Dr Jayatillake who was the first panelist to take the floor, immediately launched into praise of President Sirisena, who he said was pursuing an ‘Asia-centric realist’ foreign policy that was the need of the hour. Jayatillake, who has been a staunch proponent of former President Mahinda Rajapaksa since the latter’s defeat in January 2015, and a scathing critic of what he calls the Ranil-Mangala-Chandrika triumvirate that is running the country, continued in predictable vein, to explain to President Sirisena who was seated in the front row that sections of his administration were pursuing a foreign policy agenda that was against the national interest.

“This dualism in the approach to foreign policy is the realism as represented by President Sirisena and another aspect that deviates from the President’s foreign policy vision,” he said, careful throughout his speech to heap praise on the President while harshly criticising positions advocated by Foreign Minister Mangala Samaraweera and Prime Minister Ranil Wickremesinghe by extension.

“Your correct position on the 2015 Geneva resolution has not been implemented by your administration,” Jayatillake told the President.

The former Ambassador strongly critiqued the Foreign Minister for advocating an independent prosecutor and a special court to try allegations of war crimes. “Which country in the world has set up a special court to try its own military? Aren’t our courts sufficient? Aren’t our prosecutors independent?” he charged.

Jayatillake advocated ‘smart patriotism’ as an approach to foreign policy making, a phrase he coined months ago that paved the way for much caricature and satire. His use of the phrase in the speech raised a few smiles in the audience during last evening’s discussion.

Summing up Dr. Jayatillake’s presentation skillfully, Moderator Palihakkara said his speech expressing different views spoke to the essence of the Sirisena Administration that believes dissent to be a part of democracy and not an act of treason.

Dr. Jayadeva Uyangoda inserted much needed rationalism into the proceedings, stating outright that he would not be praising the President during his speech, and making it clear that he represented no political power base. “I have nothing to lose and nothing to gain from what I say here. I am only a student of political science and look at things from a purely academic point of view,” the university professor said.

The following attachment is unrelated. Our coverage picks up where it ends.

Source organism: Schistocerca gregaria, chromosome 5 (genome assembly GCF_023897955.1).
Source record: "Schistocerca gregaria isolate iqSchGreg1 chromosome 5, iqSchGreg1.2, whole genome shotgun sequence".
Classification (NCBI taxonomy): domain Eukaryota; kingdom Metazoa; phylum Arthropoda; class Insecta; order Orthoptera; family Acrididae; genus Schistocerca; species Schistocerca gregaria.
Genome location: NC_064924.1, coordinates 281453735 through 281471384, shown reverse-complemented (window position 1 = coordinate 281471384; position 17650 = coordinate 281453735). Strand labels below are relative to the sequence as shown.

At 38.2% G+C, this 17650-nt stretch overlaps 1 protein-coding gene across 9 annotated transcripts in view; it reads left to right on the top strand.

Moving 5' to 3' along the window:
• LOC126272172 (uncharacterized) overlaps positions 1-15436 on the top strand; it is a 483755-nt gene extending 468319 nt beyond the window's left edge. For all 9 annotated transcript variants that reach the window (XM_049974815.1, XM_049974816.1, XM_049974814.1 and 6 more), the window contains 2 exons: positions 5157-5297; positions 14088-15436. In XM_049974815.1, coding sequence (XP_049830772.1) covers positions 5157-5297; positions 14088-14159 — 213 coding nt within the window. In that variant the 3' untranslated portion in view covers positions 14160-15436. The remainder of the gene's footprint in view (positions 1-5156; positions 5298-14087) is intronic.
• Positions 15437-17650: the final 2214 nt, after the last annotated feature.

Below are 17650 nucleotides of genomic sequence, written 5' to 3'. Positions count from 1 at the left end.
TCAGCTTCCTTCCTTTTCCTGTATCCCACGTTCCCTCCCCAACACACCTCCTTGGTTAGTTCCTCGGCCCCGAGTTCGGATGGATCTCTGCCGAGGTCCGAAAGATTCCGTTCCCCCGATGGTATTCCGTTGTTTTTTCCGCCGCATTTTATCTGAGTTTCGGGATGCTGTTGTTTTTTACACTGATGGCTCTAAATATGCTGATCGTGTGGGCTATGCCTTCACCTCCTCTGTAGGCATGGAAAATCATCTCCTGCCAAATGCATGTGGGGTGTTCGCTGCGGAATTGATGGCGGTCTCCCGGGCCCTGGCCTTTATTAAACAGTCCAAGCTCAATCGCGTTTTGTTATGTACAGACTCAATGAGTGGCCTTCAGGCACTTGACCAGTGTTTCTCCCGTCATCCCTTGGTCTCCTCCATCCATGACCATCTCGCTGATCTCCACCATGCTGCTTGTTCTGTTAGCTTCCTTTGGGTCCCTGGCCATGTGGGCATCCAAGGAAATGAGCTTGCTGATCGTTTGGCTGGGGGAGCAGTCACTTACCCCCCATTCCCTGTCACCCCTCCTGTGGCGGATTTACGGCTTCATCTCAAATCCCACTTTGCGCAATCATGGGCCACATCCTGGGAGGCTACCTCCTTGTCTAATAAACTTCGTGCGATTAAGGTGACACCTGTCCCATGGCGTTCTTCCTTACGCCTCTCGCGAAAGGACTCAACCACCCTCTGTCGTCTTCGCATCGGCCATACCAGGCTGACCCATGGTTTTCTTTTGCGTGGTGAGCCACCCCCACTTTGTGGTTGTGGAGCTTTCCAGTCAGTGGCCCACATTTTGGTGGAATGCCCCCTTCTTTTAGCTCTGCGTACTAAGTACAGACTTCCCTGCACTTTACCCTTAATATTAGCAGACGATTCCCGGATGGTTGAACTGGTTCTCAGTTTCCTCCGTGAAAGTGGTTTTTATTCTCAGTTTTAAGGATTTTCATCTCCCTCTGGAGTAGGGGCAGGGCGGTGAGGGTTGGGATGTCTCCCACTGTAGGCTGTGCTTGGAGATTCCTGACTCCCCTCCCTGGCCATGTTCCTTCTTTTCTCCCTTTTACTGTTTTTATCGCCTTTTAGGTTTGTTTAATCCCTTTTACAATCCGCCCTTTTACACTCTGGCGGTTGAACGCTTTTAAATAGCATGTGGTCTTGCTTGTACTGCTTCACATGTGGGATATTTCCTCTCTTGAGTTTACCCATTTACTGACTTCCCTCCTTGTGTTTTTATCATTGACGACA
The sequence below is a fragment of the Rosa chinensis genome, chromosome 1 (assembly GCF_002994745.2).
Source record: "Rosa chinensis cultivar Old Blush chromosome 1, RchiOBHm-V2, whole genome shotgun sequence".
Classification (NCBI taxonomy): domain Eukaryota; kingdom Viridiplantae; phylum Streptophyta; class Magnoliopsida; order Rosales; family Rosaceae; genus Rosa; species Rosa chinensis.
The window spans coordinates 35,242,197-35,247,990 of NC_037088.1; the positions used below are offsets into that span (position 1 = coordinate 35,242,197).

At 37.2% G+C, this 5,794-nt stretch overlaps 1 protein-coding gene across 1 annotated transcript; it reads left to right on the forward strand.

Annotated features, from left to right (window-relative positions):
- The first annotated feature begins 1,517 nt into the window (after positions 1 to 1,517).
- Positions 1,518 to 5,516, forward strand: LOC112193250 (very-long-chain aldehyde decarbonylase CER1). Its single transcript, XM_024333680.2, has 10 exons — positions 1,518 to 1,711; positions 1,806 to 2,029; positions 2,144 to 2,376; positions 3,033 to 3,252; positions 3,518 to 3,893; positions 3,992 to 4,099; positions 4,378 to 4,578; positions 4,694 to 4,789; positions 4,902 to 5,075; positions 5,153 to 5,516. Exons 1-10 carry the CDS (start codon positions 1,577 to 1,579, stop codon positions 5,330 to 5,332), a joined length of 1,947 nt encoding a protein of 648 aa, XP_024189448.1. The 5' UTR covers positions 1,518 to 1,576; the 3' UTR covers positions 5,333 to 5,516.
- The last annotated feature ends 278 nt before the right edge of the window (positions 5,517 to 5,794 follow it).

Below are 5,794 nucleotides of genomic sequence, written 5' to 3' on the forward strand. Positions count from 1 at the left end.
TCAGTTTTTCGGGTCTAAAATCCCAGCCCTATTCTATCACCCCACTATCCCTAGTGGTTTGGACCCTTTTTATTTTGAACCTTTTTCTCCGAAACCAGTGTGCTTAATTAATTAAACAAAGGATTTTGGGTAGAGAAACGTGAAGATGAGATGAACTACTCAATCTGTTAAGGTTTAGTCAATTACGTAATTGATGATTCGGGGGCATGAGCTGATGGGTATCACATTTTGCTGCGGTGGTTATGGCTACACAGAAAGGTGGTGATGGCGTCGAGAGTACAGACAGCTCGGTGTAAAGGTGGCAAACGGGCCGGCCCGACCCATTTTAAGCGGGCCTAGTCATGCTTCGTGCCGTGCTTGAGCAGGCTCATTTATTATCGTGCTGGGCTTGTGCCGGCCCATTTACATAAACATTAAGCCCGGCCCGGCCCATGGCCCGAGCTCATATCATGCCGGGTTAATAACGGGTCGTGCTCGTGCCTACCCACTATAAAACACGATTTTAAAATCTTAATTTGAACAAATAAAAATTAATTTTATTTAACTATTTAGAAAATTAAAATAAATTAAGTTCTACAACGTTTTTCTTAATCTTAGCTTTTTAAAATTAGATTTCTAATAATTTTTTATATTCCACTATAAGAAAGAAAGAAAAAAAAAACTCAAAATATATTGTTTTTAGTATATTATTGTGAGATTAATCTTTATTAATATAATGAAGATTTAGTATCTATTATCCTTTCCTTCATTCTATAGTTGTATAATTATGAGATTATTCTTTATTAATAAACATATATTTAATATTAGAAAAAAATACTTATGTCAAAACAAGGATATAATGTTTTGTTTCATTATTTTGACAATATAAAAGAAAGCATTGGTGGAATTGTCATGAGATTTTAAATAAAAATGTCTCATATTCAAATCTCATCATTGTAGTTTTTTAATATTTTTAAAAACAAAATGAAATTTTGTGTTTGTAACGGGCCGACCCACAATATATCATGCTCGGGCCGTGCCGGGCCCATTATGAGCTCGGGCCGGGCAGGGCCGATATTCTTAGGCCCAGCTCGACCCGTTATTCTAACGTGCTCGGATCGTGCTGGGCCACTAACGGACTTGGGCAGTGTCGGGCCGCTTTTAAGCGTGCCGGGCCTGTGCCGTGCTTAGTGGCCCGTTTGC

Dr. Uyangoda said that foreign policy decision making was infinitely more complex than people in opposition realise. “This is a crucial lesson that the leaders of this Government have had to learn. That is why foreign policy decisions of this Government are in a continuous state of flux,” he explained.

He said that avoiding an ideological identity in its foreign policy strategies was a key defining feature of the Sirisena-Wickremesinghe Government and a clear contrast to Governments that have gone before, and especially its immediate predecessor. “There has been a degree of flexibility allowed by this lack of identity that has permitted the Government to take a pragmatic approach to foreign policy,” Dr. Uyangoda explained. He said the key factors shaping the Government’s foreign policy since January 2015 was the determination to shed the foreign policy orientations of the former Government and the continued central role played by the civil war and ethnic conflict in bringing together Sri Lanka’s domestic affairs and its international engagement. The March 2015 UNHRC session, when the UN decided to defer its damning investigation report by six months, was a clear indication of the reconfiguration of the international engagement.

Dr. Uyangoda struck a warning note at the end of his presentation, saying that President Sirisena was an adept coalition builder, made apparent by his coalition to create the January 2015 revolution, consensus building for the 19th Amendment and the international consensus emerging on Sri Lanka.

“President Sirisena, your victory was enabled by a tripartite coalition – a coalition of a majority of opposition parties and groups, an inter-ethnic coalition of Sinhalese, Tamils and Muslims, and a coalition between political parties and democratic civil society,” he said.

This tripartite coalition had created the political space that enabled Sirisena to cross over from one political coalition to the other, Dr. Uyangoda explained. “Political expediency necessitates new coalitions. But I appeal to you – don’t forget the tripartite coalition that was the founding stone of your path to power, as you build new ones.”